In 1890, Manitoba abolished French as an official language and shortly thereafter it prohibited the use of French in schools. (Gabrielle Roy, who was born in Saint-Boniface, Manitoba, recalls in Enchantment and Sorrow how the French-speaking sisters in her Catholic school would teach them in English, but would sometimes sneak out books in French, out of sight of zealous government inspectors.)
Saskatchewan and Albert became provinces of Canada in 1905, but the bilingual status that had applied to the North-West Territories was eliminated. A few years later, use of French in government, in courts and in schools was prohibited.
Everything old is new again
In their fight against the British Empire, Canada’s First Nations and the Métis were not alone; the French-Canadians/Quebecers were not alone either. They were peoples who represented obstacles that the European powers, intent on expanding their empires around the world, had to remove. In that sense, they were objective allies of the Chinese, the peoples of India and other Southern Asian countries, the Maoris of New Zeeland, the indigenous peoples of Australia and the United States, and the peoples of Africa.
One hundred fifty years later, the same European and North American powers, including Canada, are attempting to restore their hegemony in these same places, though they are meeting vigorous resistance worldwide. The methods used include lecturing these countries on human rights, applying murderous sanctions, and threatening to bomb and intervene militarily in any countries that prefer political and economic independence to the hegemony of great powers.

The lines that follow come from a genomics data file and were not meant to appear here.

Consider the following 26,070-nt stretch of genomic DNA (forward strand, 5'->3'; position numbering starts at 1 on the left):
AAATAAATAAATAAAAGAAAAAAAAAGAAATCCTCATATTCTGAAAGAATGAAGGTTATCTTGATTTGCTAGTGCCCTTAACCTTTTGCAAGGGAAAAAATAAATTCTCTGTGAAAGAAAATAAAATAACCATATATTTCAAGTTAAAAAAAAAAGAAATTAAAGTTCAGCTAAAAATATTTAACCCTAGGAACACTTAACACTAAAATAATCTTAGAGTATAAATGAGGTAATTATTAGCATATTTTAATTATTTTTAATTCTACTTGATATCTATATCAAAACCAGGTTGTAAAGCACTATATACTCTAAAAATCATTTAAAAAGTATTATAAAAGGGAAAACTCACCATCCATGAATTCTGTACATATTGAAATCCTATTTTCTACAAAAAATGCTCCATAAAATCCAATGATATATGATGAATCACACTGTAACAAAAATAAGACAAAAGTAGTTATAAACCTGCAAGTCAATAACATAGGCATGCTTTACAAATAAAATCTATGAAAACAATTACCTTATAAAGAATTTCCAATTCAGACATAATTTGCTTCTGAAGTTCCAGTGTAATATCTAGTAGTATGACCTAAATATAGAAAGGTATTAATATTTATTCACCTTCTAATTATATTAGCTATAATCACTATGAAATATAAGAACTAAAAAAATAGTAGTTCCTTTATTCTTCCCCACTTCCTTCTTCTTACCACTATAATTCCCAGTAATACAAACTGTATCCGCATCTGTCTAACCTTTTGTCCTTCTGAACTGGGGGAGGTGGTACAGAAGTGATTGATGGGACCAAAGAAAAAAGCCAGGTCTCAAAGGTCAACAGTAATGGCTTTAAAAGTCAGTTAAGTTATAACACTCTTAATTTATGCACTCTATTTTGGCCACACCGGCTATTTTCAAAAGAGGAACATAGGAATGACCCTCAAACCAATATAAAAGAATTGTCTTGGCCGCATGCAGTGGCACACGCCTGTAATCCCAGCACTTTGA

Today, as in the past, these powers have neither the right nor the moral authority to do what they are doing, but that will not stop them.
One lesson to be retained from the sorry history of residential schools in Canada is that our solidarity must also mean that we will not allow ourselves to be dragged into imperialist drives against other countries and peoples in the world.
Bryce, P.H. The Story of A National Crime, An Appeal for Justices to the Indians of Canada, The Wards of the Nation: Our Allies in the Revolutionary War: Our Brothers-in-Arms in the Great War. James Hope, 1922.
Dictionnaire biographique du Canada.
Hay, Travis, Blackstock, Cindy, and Kirlew, Michael. Dr. Peter Bryce (1853-1932): whistleblower on residential schools, CMAJ, 2 March, 2020.
Kelly, Stéphane. La petite loterie. Comment la Couronne a obtenu la collaboration du Canada français après 1837, Les éditions du Boréal, 1997.
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Morton, Desmond. A Military History of Canada, From Champlain to Kosovo, Fourth Edition. M&S, 1999.
Ogg, Arden. An infamous anniversary: 130 years since Canada’s Largest Mass Hanging 27 November 1885. Cree Literacy Network. https://creeliteracy.org/2015/11/26/130th-anniversary-of-infamy-canadas-largest-mass-hanging-27-november-1885/
Reed, Hayter. Memorandum for the Hon(ourable) the Indian Commissioner Relative to the Future Management of the Indians. 20 July 1885. http://iportal.usask.ca/index.php?sid=168308311&id=33613&t=details
Stonechild, Blair; Waiser, Bill. Loyal Till Death, Indians and the North-West Rebellion. Fifth House Publishers, 2010
Wolseley, Garnet. “General Lee”. Lee Family Digital Archive. https://leefamilyarchive.org/reference/misc/wolseley/index.html
Featured image: Cairn erected in 1975 marking the Battleford Industrial School cemetery (CC BY-SA 4.0)
The Centre for Research on Globalization (CRG) is an independent research and media organization based in Montreal. The CRG is a registered non-profit organization in the province of Quebec, Canada.